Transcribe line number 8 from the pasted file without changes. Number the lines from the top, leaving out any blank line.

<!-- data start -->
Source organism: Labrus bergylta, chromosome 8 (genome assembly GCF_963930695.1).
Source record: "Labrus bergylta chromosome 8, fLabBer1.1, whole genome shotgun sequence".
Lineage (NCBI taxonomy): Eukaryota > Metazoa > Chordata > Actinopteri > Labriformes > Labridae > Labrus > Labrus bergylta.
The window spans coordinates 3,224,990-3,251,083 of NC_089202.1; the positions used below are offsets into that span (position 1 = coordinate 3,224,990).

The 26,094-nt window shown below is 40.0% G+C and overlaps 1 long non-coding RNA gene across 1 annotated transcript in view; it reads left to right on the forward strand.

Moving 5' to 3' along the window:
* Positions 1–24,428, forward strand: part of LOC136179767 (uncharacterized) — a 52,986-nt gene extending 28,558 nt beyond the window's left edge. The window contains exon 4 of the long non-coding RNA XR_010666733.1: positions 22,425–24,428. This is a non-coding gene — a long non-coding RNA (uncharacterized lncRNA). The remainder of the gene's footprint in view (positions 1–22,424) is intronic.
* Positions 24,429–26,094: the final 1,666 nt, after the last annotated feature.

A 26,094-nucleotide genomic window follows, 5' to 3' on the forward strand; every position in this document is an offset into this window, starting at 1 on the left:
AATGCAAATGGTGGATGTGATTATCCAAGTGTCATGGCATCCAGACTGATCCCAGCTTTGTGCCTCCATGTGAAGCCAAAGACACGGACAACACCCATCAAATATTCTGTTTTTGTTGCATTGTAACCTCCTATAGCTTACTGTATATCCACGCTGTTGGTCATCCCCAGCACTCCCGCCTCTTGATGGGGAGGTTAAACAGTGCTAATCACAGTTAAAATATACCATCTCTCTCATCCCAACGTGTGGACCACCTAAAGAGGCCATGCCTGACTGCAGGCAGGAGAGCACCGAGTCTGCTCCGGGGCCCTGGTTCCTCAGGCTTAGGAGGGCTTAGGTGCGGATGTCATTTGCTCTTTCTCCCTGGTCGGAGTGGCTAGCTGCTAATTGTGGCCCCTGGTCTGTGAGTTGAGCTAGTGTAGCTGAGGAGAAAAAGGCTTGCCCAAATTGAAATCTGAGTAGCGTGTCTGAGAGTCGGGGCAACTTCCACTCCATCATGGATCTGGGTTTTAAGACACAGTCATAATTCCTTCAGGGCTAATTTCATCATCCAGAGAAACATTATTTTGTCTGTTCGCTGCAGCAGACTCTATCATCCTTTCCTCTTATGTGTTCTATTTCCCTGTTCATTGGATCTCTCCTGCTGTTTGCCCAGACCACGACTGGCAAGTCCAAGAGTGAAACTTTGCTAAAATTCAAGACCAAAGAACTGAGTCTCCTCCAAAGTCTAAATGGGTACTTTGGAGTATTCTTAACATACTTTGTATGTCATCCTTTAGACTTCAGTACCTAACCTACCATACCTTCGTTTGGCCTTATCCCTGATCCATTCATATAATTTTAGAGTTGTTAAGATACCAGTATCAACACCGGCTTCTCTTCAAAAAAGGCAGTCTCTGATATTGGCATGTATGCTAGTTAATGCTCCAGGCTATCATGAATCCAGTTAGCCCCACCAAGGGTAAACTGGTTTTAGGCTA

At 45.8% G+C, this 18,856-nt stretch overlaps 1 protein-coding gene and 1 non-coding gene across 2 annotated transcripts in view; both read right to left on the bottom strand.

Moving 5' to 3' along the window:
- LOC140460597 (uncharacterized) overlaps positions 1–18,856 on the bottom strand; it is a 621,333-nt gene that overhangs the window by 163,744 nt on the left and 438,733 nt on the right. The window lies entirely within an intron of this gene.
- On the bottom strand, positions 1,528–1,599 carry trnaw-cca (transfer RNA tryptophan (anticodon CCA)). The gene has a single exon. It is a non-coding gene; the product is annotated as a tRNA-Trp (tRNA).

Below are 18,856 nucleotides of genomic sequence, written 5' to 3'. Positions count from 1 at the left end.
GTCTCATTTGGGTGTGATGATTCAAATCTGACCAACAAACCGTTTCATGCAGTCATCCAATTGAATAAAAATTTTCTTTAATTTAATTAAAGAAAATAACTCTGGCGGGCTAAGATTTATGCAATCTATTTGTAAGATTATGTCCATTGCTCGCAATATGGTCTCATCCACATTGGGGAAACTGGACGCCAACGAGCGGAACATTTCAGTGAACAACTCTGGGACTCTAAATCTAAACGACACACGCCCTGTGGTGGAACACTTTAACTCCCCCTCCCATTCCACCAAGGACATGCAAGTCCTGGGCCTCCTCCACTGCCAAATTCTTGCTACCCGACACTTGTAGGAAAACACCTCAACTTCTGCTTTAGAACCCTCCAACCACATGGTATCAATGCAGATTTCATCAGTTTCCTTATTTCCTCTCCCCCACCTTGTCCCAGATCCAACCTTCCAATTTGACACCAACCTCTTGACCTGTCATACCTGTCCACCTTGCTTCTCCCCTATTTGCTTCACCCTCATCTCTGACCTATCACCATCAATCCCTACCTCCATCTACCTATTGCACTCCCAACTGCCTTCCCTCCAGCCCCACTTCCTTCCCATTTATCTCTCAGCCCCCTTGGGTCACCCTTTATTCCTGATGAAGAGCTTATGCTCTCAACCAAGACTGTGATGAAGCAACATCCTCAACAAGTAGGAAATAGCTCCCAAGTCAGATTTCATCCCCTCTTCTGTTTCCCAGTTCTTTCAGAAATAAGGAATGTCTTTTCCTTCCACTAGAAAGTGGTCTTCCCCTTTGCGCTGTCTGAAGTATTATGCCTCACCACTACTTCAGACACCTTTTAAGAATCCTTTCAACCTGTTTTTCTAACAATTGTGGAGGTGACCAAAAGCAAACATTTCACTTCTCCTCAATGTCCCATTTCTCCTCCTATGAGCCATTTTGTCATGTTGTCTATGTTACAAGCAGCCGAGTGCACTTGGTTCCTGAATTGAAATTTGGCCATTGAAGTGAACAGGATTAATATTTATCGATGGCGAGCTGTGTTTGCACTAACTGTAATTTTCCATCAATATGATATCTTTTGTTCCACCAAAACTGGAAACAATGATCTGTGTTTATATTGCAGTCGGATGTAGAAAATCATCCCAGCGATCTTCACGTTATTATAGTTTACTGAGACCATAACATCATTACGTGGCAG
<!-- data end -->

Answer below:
* Positions 24,429–26,094: the final 1,666 nt, after the last annotated feature.